Where is constant related to the material flow stress. indicates the derivative of strain by the time, which is also known as strain rate. is the strain-rate sensitivity. Moreover, value of is related to the resistance toward the necking. Usually, the value of is at the range of 0-0.1 at room temperature and as high as 0.8 when the temperature is increased.

By combining the 1) and 2), we can create the ultimate relation as below:

Where is the global constant for relating strain, strain rate and stress.

3) Based on the true stress-strain curve and its derivative form, we can estimate the strain necessary to start necking. This can be calculated based on the intersection between true stress-strain curve as shown in right.

This figure also shows the dependency of the necking strain at different temperature. In case of FCC metals, both of the stress-strain curve at its derivative are highly dependent on temperature. Therefore, at higher temperature, necking starts to appear even under lower strain value.

All of these properties indicate the importance of calculating the true stress-strain curve for further analyzing the behavior of materials in sudden environment.

4) A graphical method, so-called "Considere construction", can help determine the behavior of stress-strain curve whether necking or drawing happens on the sample. By setting as determinant, the true stress and strain can be expressed with engineering stress and strain as below:

Therefore, the value of engineering stress can be expressed by the secant line from made by true stress and value where to . By analyzing the shape of diagram and secant line, we can determine whether the materials show drawing or necking.

Considere Plot. (a) True stress-strain curve without tangents. There is neither necking nor drawing. (b) With one tangent. There is only necking. (c) With two tangents. There are both necking and drawing.[5]

On the figure (a), there is only concave upward Considere plot. It indicates that there is no yield drop so the material will be suffered from fracture before it yields. On the figure (b), there is specific point where the tangent matches with secant line at point where . After this value, the slope becomes smaller than the secant line where necking starts to appear. On the figure (c), there is point where yielding starts to appear but when , the drawing happens. After drawing, all the material will stretch and eventually show fracture. Between and , the material itself does not stretch but rather, only the neck starts to stretch out.

Plastic deformation

Swebor-brand high-strength low alloy steel plate, showing both sides, after plastic deformation from bringing to rest projectiles in ballistics testing.

This type of deformation is not undone simply by removing the applied force. An object in the plastic deformation range, however, will first have undergone elastic deformation, which is undone simply be removing the applied force, so the object will return part way to its original shape. Soft thermoplastics have a rather large plastic deformation range as do ductile metals such as copper, silver, and gold. Steel does, too, but not cast iron. Hard thermosetting plastics, rubber, crystals, and ceramics have minimal plastic deformation ranges. An example of a material with a large plastic deformation range is wet chewing gum, which can be stretched to dozens of times its original length.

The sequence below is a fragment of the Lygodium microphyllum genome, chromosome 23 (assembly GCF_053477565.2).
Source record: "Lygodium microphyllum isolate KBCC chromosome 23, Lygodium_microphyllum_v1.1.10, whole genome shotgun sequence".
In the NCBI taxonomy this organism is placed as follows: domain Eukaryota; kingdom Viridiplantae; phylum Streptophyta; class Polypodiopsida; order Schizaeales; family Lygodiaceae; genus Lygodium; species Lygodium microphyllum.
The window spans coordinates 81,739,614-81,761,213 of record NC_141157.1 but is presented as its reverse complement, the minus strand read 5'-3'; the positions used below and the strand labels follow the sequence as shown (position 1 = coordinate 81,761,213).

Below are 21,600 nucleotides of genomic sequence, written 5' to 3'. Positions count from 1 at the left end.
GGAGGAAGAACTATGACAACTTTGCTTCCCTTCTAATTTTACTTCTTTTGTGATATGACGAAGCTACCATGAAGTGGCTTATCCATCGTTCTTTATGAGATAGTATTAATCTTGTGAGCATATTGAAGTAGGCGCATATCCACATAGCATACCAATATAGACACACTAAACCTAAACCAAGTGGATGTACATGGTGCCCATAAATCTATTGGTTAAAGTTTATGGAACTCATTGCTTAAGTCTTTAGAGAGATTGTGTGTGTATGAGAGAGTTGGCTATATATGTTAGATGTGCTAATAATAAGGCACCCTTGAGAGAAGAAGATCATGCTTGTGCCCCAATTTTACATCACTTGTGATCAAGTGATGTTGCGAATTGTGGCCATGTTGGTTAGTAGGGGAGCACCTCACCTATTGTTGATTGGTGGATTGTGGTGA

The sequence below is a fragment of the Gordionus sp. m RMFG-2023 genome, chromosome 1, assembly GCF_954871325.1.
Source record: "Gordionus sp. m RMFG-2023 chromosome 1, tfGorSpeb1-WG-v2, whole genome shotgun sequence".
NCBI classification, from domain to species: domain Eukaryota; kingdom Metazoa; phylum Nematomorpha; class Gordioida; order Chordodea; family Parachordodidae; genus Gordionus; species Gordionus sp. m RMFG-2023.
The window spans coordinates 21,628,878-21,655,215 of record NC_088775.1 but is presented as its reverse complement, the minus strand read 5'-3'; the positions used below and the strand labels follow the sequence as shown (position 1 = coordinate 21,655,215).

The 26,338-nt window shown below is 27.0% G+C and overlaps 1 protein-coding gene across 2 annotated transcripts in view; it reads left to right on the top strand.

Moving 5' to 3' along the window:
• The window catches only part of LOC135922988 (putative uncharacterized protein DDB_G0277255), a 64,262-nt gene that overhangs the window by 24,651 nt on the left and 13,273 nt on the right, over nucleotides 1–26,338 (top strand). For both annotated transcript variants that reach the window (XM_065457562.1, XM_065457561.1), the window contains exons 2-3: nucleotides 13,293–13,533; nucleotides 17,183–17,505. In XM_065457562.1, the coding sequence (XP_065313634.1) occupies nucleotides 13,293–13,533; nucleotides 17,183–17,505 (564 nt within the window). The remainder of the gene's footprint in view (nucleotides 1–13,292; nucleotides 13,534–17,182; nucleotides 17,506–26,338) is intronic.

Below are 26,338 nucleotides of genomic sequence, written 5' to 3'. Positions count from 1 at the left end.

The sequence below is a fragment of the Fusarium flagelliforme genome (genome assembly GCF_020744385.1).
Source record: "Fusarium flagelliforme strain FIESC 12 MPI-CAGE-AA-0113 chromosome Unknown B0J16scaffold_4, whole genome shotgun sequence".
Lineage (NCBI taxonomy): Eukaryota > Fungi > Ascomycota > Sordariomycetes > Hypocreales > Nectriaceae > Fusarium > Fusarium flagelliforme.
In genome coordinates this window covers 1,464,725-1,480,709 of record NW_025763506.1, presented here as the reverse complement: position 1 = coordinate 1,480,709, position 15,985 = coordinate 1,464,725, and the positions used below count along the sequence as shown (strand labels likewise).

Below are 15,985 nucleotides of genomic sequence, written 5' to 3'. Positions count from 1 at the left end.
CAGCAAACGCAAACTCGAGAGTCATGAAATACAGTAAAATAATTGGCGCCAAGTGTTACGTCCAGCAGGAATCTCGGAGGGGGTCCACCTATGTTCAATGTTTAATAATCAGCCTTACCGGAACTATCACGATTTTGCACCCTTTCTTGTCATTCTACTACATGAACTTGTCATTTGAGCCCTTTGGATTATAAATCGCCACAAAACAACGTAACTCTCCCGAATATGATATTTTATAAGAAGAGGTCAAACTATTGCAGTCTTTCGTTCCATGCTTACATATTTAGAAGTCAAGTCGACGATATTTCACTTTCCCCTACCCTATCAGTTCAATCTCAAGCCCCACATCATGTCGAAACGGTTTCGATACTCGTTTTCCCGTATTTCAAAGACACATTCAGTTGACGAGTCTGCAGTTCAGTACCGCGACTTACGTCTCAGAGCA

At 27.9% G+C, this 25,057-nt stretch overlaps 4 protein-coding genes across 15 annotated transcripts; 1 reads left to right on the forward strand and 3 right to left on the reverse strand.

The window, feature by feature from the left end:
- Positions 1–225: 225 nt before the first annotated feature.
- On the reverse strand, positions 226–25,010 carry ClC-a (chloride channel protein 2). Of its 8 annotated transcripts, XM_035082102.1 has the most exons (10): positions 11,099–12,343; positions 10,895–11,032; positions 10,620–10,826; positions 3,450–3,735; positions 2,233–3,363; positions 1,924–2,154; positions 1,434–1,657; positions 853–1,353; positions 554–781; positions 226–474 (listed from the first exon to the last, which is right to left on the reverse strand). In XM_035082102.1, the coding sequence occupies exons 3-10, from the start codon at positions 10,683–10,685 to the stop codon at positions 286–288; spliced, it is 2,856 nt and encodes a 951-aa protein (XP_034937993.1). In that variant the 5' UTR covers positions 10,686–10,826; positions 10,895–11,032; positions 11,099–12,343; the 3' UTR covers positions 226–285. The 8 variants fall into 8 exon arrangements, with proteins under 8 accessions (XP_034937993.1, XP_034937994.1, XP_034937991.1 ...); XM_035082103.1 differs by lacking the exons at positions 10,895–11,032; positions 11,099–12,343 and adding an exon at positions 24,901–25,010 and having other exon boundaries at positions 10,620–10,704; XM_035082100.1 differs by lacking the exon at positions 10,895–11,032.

Under tensile stress, plastic deformation is characterized by a strain hardening region and a necking region and finally, fracture (also called rupture). During strain hardening the material becomes stronger through the movement of atomic dislocations. The necking phase is indicated by a reduction in cross-sectional area of the specimen. Necking begins after the ultimate strength is reached. During necking, the material can no longer withstand the maximum stress and the strain in the specimen rapidly increases. Plastic deformation ends with the fracture of the material.

Diagram of a stress–strain curve, showing the relationship between stress (force applied) and strain (deformation) of a ductile metal.

Compressive failure

Usually, compressive stress applied to bars, columns, etc. leads to shortening.

Loading a structural element or specimen will increase the compressive stress until it reaches its compressive strength. According to the properties of the material, failure modes are yielding for materials with ductile behavior (most metals, some soils and plastics) or rupturing for brittle behavior (geomaterials, cast iron, glass, etc.).

In long, slender structural elements — such as columns or truss bars — an increase of compressive force F leads to structural failure due to buckling at lower stress than the compressive strength.


This type of deformation is also irreversible. A break occurs after the material has reached the end of the elastic, and then plastic, deformation ranges. At this point forces accumulate until they are sufficient to cause a fracture. All materials will eventually fracture, if sufficient forces are applied.


A popular misconception is that all materials that bend are "weak" and those that don't are "strong". In reality, many materials that undergo large elastic and plastic deformations, such as steel, are able to absorb stresses that would cause brittle materials, such as glass, with minimal plastic deformation ranges, to break.[6]

See also


  1. Rees, David (2006). Basic Engineering Plasticity: An Introduction with Engineering and Manufacturing Applications. Butterworth-Heinemann. p. 41. ISBN 0-7506-8025-3. Archived from the original on 2017-12-22.
  2. Callister, William D. (2004) Fundamentals of Materials Science and Engineering, John Wiley and Sons, 2nd ed. p. 184. ISBN 0-471-66081-7.
  3. Courtney, Thomas (2000). Mechanical Behavior of Materials. Illinois: Waveland Press. p. 165. ISBN 9780073228242.
  4. "True Stress and Strain" (PDF).
  5. Roland, David. "STRESS-STRAIN CURVES" (PDF). MIT.
  6. Rice, Peter and Dutton, Hugh (1995). Structural glass. Taylor & Francis. p. 33. ISBN 0-419-19940-3.{{cite book}}: CS1 maint: multiple names: authors list (link)